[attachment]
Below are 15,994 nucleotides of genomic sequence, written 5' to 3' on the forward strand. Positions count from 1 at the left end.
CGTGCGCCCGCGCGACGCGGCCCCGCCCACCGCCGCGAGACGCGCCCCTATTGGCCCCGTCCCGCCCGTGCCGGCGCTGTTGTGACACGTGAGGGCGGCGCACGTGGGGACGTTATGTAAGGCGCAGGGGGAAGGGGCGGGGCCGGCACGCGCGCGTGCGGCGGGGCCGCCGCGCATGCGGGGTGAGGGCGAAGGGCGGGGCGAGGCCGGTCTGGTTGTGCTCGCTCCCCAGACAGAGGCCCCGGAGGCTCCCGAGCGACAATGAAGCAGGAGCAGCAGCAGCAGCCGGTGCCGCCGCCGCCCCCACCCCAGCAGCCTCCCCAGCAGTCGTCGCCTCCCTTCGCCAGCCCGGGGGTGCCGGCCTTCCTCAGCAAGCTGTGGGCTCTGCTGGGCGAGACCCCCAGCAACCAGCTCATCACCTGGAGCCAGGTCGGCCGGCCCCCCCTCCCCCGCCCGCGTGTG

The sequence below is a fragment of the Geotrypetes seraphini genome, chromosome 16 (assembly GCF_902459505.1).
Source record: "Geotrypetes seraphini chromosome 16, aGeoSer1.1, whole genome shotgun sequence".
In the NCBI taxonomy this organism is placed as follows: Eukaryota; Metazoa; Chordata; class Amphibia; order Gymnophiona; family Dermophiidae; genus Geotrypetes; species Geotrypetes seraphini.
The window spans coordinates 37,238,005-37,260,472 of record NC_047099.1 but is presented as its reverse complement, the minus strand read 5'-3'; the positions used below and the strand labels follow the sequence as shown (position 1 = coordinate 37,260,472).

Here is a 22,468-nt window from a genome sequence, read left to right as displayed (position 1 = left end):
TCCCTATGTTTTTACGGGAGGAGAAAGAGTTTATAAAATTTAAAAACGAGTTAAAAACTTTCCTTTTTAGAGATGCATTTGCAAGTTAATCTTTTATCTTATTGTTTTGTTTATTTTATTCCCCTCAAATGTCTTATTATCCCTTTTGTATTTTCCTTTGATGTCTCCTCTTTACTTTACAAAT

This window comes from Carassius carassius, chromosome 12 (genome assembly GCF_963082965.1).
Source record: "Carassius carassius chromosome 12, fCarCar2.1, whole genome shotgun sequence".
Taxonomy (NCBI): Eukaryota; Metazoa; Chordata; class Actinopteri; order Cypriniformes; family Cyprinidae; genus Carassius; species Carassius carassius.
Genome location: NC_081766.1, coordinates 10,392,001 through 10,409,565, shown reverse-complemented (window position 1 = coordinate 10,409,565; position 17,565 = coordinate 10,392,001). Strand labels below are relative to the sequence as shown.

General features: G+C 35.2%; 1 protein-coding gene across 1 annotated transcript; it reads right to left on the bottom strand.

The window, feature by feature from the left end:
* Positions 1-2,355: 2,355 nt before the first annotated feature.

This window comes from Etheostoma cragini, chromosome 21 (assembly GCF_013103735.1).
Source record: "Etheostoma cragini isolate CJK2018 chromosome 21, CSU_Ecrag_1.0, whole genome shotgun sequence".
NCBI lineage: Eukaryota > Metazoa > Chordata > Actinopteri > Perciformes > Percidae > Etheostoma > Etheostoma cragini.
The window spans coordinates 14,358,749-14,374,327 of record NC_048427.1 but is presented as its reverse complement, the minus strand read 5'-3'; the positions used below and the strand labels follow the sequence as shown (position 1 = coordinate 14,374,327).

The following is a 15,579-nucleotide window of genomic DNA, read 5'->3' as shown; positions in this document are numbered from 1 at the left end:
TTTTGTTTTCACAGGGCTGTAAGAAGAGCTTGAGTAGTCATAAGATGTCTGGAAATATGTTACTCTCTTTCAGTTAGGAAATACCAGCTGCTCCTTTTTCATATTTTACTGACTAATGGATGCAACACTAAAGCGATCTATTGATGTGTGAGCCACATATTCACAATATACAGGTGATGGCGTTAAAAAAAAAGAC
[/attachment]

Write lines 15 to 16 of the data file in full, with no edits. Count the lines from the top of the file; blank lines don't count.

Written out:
* Positions 1-2,355: 2,355 nt before the first annotated feature.

This window comes from Etheostoma cragini, chromosome 21 (assembly GCF_013103735.1).